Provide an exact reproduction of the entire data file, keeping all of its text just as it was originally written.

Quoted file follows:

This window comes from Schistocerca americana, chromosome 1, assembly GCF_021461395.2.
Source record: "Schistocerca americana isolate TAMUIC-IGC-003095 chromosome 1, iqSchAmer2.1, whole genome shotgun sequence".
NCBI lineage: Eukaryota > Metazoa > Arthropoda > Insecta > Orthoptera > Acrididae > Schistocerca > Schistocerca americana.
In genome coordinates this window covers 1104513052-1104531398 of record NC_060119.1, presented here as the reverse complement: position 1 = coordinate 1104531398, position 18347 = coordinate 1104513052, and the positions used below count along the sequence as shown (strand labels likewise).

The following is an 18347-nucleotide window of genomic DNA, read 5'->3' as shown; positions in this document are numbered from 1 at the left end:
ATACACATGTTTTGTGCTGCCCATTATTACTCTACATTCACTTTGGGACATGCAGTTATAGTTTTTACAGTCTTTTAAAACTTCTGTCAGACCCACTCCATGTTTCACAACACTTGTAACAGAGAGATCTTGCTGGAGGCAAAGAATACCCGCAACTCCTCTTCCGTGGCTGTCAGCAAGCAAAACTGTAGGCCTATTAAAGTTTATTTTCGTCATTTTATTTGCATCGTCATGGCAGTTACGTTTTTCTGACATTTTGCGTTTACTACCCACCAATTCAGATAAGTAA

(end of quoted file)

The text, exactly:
This window comes from Schistocerca americana, chromosome 1, assembly GCF_021461395.2.
Source record: "Schistocerca americana isolate TAMUIC-IGC-003095 chromosome 1, iqSchAmer2.1, whole genome shotgun sequence".
NCBI lineage: Eukaryota > Metazoa > Arthropoda > Insecta > Orthoptera > Acrididae > Schistocerca > Schistocerca americana.
In genome coordinates this window covers 1104513052-1104531398 of record NC_060119.1, presented here as the reverse complement: position 1 = coordinate 1104531398, position 18347 = coordinate 1104513052, and the positions used below count along the sequence as shown (strand labels likewise).

The following is an 18347-nucleotide window of genomic DNA, read 5'->3' as shown; positions in this document are numbered from 1 at the left end:
ATACACATGTTTTGTGCTGCCCATTATTACTCTACATTCACTTTGGGACATGCAGTTATAGTTTTTACAGTCTTTTAAAACTTCTGTCAGACCCACTCCATGTTTCACAACACTTGTAACAGAGAGATCTTGCTGGAGGCAAAGAATACCCGCAACTCCTCTTCCGTGGCTGTCAGCAAGCAAAACTGTAGGCCTATTAAAGTTTATTTTCGTCATTTTATTTGCATCGTCATGGCAGTTACGTTTTTCTGACATTTTGCGTTTACTACCCACCAATTCAGATAAGTAA